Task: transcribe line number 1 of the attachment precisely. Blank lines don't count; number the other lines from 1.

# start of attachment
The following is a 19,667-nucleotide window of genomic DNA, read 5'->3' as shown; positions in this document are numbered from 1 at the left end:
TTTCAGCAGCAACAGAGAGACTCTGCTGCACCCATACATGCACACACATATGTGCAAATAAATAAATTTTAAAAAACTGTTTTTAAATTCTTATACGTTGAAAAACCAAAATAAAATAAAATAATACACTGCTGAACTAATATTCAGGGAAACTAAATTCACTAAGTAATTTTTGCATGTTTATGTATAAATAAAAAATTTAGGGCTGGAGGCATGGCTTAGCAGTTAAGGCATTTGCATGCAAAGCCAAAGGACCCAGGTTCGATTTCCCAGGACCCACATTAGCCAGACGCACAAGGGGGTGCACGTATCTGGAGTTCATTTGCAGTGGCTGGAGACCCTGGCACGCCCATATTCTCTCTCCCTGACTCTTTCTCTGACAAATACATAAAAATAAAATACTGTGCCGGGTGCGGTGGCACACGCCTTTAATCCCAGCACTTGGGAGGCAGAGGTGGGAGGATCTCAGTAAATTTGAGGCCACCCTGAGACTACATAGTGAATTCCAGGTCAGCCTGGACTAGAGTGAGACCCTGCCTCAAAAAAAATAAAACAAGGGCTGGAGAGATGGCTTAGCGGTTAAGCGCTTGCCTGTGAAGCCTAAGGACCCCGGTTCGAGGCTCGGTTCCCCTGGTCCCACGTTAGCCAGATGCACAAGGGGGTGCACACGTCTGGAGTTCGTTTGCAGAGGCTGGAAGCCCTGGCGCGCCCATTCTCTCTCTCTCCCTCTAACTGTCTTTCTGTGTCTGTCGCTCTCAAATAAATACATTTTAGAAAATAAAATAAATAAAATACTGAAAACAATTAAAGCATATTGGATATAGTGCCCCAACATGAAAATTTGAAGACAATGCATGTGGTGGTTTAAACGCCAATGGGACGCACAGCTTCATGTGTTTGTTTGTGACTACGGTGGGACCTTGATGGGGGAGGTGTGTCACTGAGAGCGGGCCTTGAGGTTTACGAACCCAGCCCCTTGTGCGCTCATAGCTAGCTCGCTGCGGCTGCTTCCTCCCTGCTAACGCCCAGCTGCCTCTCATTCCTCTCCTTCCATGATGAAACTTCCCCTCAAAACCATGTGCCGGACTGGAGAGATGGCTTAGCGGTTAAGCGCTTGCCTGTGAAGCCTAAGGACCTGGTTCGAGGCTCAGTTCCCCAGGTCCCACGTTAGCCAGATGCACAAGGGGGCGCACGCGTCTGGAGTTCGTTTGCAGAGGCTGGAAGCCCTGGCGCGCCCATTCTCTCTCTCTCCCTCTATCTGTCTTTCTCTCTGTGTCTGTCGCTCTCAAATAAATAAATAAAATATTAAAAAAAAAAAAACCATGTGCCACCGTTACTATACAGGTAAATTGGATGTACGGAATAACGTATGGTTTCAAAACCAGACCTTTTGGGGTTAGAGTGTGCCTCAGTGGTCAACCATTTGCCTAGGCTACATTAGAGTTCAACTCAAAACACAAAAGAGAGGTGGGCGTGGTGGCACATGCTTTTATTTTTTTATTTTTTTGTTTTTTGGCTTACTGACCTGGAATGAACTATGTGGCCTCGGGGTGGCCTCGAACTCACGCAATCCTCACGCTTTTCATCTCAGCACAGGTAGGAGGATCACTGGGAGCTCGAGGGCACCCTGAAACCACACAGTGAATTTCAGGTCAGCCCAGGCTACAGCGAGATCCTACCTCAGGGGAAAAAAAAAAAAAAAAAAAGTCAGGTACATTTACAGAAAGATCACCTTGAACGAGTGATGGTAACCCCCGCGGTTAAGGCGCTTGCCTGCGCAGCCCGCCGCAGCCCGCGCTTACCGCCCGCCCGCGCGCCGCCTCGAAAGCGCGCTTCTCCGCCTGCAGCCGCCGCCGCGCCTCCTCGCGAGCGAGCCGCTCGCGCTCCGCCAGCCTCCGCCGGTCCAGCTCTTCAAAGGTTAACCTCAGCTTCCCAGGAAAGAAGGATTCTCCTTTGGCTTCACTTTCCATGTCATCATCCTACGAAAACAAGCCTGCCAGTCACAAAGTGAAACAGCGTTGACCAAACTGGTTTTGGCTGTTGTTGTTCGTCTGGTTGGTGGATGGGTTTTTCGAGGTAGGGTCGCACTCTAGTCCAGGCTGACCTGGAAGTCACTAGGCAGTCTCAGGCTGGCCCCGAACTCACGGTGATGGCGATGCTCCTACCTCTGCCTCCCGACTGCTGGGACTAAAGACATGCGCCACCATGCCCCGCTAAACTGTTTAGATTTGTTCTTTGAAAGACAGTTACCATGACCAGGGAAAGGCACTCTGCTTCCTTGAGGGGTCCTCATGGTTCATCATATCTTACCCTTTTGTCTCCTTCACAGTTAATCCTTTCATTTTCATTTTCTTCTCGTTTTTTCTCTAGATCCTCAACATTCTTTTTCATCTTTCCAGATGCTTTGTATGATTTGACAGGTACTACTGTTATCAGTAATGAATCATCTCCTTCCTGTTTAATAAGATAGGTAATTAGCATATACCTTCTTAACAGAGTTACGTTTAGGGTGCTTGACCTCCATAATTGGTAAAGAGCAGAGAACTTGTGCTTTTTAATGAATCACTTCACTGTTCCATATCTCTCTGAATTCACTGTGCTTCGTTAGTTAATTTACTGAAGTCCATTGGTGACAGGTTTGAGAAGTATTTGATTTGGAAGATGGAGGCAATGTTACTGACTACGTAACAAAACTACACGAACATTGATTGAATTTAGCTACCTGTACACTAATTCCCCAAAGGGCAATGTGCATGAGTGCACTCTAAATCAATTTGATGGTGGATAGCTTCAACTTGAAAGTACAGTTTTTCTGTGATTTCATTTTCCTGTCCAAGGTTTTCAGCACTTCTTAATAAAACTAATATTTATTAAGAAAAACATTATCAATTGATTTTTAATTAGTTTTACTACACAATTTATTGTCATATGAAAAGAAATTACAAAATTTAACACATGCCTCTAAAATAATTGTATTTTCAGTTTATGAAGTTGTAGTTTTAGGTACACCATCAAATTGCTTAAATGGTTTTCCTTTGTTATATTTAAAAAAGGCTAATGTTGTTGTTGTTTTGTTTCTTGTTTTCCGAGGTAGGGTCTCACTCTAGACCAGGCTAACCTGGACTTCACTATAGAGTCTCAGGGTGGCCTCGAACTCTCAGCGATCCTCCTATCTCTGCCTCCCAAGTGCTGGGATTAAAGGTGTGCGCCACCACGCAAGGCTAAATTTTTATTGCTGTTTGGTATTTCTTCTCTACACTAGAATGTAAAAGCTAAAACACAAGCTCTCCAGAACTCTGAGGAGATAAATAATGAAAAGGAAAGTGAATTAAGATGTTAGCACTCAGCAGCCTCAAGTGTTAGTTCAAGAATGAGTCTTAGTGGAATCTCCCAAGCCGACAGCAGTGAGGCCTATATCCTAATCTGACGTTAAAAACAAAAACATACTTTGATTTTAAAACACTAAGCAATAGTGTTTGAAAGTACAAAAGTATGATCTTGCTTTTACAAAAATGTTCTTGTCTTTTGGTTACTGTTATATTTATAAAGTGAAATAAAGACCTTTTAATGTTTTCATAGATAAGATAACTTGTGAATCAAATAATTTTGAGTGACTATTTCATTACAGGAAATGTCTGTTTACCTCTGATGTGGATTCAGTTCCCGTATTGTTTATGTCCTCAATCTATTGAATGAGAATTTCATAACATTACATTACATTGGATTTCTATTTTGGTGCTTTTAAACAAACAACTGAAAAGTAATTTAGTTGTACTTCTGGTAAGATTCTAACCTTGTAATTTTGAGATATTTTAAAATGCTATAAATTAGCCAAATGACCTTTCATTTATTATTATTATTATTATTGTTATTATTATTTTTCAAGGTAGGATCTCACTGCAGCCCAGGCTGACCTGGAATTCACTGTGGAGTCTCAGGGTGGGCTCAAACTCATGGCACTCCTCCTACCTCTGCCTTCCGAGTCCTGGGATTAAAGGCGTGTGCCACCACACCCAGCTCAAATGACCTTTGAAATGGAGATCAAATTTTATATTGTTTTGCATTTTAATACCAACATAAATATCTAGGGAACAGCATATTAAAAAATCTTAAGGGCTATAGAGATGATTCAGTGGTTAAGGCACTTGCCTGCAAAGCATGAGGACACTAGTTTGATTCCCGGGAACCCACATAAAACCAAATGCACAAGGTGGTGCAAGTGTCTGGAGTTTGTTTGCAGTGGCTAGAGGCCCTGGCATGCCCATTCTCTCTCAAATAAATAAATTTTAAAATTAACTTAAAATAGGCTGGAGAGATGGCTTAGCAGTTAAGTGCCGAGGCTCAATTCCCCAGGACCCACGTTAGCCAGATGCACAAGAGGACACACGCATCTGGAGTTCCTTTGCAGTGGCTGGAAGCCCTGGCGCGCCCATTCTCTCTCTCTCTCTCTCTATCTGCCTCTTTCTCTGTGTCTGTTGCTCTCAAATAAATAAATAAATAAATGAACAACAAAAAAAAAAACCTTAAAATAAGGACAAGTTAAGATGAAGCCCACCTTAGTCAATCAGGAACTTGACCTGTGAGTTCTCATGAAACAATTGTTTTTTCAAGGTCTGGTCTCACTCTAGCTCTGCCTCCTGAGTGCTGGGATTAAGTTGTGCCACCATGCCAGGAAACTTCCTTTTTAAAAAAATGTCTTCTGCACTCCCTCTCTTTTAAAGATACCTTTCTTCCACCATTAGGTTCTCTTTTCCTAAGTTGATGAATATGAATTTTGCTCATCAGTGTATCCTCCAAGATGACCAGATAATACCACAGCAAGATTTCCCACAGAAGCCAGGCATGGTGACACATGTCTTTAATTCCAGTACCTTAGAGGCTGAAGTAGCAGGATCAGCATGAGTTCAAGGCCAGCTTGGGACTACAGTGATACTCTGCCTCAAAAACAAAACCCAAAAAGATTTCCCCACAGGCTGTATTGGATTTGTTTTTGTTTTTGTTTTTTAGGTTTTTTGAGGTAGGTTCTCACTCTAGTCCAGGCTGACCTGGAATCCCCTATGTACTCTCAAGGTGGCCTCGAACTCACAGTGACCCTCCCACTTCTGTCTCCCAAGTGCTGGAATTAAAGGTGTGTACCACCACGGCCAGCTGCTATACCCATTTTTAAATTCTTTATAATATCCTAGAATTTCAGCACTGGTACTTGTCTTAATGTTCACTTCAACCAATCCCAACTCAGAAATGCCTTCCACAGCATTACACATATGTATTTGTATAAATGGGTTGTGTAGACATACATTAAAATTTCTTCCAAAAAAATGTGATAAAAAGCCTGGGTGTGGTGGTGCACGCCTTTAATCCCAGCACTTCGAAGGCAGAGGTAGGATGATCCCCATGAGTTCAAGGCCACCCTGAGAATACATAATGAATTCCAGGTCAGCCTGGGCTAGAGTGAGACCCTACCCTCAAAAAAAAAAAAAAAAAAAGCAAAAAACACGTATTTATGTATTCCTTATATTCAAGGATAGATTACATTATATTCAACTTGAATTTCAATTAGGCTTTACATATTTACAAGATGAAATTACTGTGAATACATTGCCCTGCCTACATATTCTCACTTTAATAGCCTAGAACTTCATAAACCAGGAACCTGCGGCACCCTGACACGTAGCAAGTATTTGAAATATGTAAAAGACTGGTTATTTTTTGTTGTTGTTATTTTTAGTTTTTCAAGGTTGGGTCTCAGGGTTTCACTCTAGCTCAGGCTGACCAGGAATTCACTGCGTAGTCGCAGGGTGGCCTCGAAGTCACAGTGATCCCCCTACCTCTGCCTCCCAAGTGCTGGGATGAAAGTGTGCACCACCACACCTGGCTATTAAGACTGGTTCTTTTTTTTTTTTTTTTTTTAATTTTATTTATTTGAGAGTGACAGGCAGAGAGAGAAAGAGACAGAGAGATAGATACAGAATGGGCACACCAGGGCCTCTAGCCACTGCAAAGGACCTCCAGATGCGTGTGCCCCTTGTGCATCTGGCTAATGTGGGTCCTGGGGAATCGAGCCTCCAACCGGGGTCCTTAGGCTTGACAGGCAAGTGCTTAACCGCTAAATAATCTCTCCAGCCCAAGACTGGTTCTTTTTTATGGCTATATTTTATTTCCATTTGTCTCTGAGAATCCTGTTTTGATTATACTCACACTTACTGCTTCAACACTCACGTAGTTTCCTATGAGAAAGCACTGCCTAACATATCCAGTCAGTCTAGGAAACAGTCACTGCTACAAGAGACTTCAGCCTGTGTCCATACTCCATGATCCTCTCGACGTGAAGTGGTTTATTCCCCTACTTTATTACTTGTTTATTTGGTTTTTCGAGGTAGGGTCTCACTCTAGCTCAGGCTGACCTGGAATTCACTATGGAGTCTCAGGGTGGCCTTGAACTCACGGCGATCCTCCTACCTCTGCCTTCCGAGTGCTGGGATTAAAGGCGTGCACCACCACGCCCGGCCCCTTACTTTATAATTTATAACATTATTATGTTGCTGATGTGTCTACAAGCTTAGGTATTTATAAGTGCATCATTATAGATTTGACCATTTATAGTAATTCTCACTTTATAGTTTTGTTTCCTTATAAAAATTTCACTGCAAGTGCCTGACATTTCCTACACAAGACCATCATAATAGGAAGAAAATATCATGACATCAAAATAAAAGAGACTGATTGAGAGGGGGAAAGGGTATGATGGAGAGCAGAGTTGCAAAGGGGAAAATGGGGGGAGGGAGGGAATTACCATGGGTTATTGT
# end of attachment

The following is a 19,667-nucleotide window of genomic DNA, read 5'->3' as shown; positions in this document are numbered from 1 at the left end: